An understanding of molting patterns can be a useful aid in identifying many species and in determining their age. Birds need to molt their feathers at certain intervals in order to preserve the structure needed in flight. Molting also can change a bird’s plumage, such as changing from breeding to winter. Very large birds, such as eagles and pelicans, can have complex, irregular molts that last for months. Most birds, however, have regular, predictable molts that occur usually over a few weeks during a period when they are not nesting or migrating.
For those who are interested in learning more about molting, Molt in North American birds by Steve N. G. Howell explains it in four strategies: simple basic, complex basic, simple alternate, and complex alternate.
So get those females and immatures learnt in spring, so that later you’re ready.
In later posts on this subject, I will continue with more on molting and eclipse plumage, and look at some other examples.
Over the years, I’ve had a number of nests in and around my yard. For all my life, American Robins have nested on & off under the deck of my house, last year a pair of Black-billed Magpies nested in a nearby tree (which was later cut down as a new house was built) and three years ago I put up a nest box which, for two years uninhabited, now has a pair of Mountain Chickadees nesting in it.
Mountain Chickadees, Black-billed Magpies, American Robins – all birds mentioned in this story: The other day, a Magpie was “inspecting the Chickadees’ home”. Why was it there? Magpies are known to be great egg stealers! What would happen to our Chickadees and their family? Holy heart failure, Batman! Would no one rescue the chicks?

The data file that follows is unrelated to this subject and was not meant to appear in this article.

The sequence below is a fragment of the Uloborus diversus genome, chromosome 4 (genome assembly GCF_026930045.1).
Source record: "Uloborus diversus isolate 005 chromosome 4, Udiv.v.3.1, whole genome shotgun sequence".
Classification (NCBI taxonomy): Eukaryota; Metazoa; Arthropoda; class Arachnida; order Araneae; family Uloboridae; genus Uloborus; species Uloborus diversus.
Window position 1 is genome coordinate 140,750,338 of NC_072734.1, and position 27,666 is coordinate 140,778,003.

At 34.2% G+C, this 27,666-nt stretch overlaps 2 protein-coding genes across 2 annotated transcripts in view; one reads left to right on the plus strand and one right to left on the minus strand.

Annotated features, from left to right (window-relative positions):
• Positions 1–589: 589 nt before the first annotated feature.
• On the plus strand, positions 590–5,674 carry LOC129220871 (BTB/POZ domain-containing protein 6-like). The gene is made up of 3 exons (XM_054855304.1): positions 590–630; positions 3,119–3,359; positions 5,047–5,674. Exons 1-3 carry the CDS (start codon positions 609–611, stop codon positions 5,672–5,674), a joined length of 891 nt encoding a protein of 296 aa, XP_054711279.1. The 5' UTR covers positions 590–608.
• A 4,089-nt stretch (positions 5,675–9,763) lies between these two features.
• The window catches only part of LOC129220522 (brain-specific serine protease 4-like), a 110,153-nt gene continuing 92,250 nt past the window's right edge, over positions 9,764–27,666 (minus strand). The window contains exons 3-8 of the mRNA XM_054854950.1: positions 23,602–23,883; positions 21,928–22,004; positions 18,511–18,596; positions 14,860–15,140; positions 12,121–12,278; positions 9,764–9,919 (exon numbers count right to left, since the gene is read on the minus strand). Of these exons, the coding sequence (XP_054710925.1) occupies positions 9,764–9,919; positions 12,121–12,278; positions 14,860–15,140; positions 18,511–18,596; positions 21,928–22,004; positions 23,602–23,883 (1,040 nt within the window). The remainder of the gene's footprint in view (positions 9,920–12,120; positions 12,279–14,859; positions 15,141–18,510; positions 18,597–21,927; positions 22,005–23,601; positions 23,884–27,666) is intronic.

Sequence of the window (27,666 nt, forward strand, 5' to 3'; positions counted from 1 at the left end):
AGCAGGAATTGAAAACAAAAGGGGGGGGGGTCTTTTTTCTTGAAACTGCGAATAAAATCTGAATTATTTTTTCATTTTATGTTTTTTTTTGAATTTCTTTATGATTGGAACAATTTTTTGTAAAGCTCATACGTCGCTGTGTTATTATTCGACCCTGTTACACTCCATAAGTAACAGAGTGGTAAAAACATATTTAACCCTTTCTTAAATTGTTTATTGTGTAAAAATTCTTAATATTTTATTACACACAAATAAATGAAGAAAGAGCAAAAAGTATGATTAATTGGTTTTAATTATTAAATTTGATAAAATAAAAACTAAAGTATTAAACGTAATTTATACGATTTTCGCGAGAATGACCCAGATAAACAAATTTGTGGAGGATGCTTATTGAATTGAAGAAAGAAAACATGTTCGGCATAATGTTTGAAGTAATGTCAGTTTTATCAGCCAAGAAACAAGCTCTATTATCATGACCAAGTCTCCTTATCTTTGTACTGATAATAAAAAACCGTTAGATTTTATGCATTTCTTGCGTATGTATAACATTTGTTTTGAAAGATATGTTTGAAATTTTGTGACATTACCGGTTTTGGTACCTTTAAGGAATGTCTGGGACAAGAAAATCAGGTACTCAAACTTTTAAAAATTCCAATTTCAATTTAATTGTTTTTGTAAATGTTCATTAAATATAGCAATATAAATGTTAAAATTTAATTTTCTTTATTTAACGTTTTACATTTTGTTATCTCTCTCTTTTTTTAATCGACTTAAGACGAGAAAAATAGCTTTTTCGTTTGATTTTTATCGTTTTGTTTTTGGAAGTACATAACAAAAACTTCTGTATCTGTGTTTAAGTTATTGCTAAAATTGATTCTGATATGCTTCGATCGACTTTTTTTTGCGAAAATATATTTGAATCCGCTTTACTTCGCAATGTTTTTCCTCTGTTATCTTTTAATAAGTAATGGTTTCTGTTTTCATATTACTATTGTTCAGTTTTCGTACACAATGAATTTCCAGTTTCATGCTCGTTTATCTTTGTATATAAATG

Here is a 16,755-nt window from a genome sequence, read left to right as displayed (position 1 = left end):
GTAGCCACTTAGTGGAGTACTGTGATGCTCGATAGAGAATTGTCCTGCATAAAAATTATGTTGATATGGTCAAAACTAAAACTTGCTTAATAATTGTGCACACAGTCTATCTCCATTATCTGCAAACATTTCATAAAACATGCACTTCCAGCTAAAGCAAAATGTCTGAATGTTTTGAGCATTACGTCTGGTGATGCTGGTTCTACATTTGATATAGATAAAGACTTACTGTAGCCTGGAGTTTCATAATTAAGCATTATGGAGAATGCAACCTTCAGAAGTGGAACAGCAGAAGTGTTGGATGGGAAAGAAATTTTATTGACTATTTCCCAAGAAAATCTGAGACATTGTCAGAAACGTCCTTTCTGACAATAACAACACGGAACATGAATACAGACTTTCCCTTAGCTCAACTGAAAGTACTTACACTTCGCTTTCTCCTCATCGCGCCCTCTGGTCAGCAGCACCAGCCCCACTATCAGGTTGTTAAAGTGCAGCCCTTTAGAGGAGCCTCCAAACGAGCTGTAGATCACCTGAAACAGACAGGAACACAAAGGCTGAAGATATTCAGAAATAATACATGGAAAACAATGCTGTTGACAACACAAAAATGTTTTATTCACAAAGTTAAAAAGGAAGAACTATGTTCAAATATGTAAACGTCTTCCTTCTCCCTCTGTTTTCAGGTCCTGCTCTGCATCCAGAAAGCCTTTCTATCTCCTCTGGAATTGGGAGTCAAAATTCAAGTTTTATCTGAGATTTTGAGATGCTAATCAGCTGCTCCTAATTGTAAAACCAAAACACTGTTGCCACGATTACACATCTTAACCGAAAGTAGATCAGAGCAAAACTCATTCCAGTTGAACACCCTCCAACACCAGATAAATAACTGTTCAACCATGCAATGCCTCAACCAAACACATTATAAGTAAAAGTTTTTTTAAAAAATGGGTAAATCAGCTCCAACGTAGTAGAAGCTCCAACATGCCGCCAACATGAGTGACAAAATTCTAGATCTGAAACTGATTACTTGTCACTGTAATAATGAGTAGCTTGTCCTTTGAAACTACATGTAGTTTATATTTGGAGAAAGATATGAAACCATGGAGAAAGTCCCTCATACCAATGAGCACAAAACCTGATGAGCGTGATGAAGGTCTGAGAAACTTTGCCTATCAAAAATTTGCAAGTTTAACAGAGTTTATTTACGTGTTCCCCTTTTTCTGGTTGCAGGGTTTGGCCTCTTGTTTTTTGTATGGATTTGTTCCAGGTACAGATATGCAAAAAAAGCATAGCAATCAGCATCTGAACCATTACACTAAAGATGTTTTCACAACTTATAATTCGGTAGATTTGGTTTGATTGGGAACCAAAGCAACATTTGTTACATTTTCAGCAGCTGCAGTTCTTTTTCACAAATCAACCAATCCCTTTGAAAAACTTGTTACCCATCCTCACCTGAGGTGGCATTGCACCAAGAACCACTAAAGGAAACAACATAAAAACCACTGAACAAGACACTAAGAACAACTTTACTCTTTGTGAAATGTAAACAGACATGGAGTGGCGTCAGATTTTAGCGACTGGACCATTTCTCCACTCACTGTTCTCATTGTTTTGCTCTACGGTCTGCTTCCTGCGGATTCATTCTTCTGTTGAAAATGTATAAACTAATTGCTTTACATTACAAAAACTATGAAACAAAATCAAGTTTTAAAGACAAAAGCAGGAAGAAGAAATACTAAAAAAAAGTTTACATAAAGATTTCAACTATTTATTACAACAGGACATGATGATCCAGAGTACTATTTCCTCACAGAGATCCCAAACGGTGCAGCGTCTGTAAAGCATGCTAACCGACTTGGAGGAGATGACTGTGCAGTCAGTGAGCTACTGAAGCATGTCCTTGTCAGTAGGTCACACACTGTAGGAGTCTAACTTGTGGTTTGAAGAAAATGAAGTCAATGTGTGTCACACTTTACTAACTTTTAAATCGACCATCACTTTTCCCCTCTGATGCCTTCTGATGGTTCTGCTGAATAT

Suddenly, as if out of nowhere, Robin appeared. Stooping in like a falcon…or maybe a bat…Robin smashed at speed into the Magpie, knocking it away from the nestbox, and saving the Chickadees. Holy avian rescue, Batman!
A friend of mine once had a pet Magpie and one time with the Magpie on his shoulder, a Robin came and smashed into his head! (aiming for the Magpie).
If you’ve had a similar experience, I would love to hear about it.
It dumped rain and a rather harsh wind on us all of the first afternoon and evening! But was I put off? No (but my dad suggested postponing it!)
On Friday we went to Inglewood Bird Sanctuary, Weed Lake and as many Marshes and Sloughs as we could get to. On Saturday we went to Lac Des Arc and the Beaver dams and a special little marsh near my house where we picked up an unusual bird in the form of a Sora.
Now, if you’re queasy or your favourite bird is the Rock Pigeon, you might want to skip ahead a paragraph… because before we actually started counting we checked a known Peregrine Falcon nesting site and saw a bird eating a pigeon alive – but not, however a Falcon as you may think; a Common Raven was sitting on a still-flapping Rock Pigeon!
Even with the rain, we saw a total of 50 species that first night! My highlights would be: a Willet, the large number of Red-necked Phalaropes and four Wood Ducks. One disappointment would be the small number of shore birds we saw.
The BowKan Bird count was not quite as successful as last year, but we did see some interesting birds including Yellow and Orange-crowned Warblers, an Osprey and 6 kinds of Swallows.
Click Baillie Birdathon 2013 Species List for a full list of the birds we saw.
My fundraising goal was $300, but with so many kind and generous people around I’ve overshot and raised at least $550, with donations still unfinished. But don’t think it’s too late to donate! There’s still time if you want to.